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Payroll admin burden on small businesses a drag on UK plc
by Susie Hughes at 13:42 04/08/14 (News on Business)
The Chartered Institute of Taxation (CIOT) is calling for a permanent relaxation of PAYE 'Real Time Information' reporting requirements for small employers.
The CIOT makes the call in its submission to a review of the competitiveness of tax administration in the UK being conducted by the Office of Tax Simplification (OTS). As part of a drive to generate ideas for a more competitive UK tax system, the OTS’ review asked businesses, taxpayers and their advisers to submit their thoughts on how administration of taxes can be improved to produce an environment in which UK businesses and taxpayers can thrive.

CIOT Employment Taxes Sub-Committee Chairman, Colin Ben-Nathan, said: “The competitiveness of a tax system is crucial for businesses and taxpayers who operate within its jurisdiction. Of course part of this is about rates, but survey after survey has found that, for many, administrative burdens are at least as important. If a particular tax is complex to administer more time and effort must be devoted to processing it, forsaking resources which could otherwise be used more effectively elsewhere.

“Last year the CIOT polled its members to gather views on the effect Pay-As-You-Earn Real Time Information (RTI) is having on employers and the challenges they face in having to report immediately to HMRC on pay paid to their employees. Over half of the respondents replied that small employers should be allowed to opt out of RTI reporting, saying their clients found it too prescriptive, time consuming, and even unworkable.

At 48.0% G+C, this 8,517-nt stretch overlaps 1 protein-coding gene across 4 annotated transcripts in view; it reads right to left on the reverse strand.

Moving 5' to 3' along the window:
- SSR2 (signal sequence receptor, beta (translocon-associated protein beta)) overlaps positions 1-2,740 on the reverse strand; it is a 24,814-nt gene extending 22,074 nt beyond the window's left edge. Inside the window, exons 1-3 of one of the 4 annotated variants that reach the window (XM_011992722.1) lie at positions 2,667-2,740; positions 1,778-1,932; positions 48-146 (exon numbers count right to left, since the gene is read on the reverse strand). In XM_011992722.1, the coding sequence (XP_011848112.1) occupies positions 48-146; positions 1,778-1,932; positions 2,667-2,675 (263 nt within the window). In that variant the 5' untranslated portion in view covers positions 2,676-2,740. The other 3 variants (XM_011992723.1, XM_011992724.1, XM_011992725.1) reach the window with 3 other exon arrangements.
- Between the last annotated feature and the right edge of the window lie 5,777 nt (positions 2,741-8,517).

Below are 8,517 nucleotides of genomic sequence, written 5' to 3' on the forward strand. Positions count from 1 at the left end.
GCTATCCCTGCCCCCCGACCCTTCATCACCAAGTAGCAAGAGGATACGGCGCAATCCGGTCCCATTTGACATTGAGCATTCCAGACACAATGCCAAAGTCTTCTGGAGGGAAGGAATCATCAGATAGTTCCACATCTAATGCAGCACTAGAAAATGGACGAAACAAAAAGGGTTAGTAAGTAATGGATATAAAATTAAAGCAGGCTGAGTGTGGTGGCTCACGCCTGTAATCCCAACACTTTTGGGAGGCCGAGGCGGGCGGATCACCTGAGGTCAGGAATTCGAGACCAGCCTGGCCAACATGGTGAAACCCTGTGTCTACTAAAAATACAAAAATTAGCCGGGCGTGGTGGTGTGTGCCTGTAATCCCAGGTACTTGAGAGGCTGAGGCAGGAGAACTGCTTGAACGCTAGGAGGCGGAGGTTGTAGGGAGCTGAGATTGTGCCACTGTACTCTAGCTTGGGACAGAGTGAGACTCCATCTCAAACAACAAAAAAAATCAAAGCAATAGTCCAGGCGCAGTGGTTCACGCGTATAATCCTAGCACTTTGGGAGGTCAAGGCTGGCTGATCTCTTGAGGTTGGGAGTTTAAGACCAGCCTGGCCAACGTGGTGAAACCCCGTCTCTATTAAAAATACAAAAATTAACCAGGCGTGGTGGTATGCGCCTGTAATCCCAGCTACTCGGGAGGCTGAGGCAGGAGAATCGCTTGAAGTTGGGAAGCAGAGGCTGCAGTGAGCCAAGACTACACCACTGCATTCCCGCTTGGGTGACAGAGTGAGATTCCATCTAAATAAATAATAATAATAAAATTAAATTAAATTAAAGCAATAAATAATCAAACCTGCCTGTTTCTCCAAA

“On making payroll reporting more competitive, we suggest that Government allows small businesses to report employees’ pay monthly to HMRC, rather than on or before each payment is made, so as to reduce the administrative burden. This approach would certainly chime with a key theme of the proposed Small Business, Enterprise and Employment Bill which the Government has said is designed to ensure red tape that affects small business is frequently reviewed to ensure that regulations are either cut or otherwise remain justified.”

The CIOT has also queried how HMRC and the Department of Work and Pensions (DWP) use RTI data. The Institute asks whether it is really the case in the pilots on Universal Credit (UC) that the data is being used instantaneously by HMRC/DWP to impact on the UC payment being made, i.e. would less burdensome monthly reporting not do pretty much the same job?

On the other hand, if the Government is capable of using RTI data immediately, why are HMRC’s systems apparently not yet able to use RTI data to adjust employees’ and pensioners’ tax codes in real time to ensure that they are paying the right amount of tax in-year?

The CIOT expresses support in its submission for the OTS’ recommendations on simplifying employee benefits and expenses, and also backs the current OTS review of the taxation of termination payments and living accommodation.

Colin Ben-Nathan said: “The CIOT fully agrees that making the UK tax system more competitive and easier to administer will increase businesses’ certainty and confidence in managing their obligations, and reduce time and money spent on administration. This in turn will boost the UK’s economic growth.

"No doubt the OTS will make a number of sensible proposals on what can be done, but key will be for the Government to demonstrate its resolve by taking those proposals seriously and driving through changes which really make a difference. Actions speak louder than words!”

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Susie Hughes © Shout99 2014

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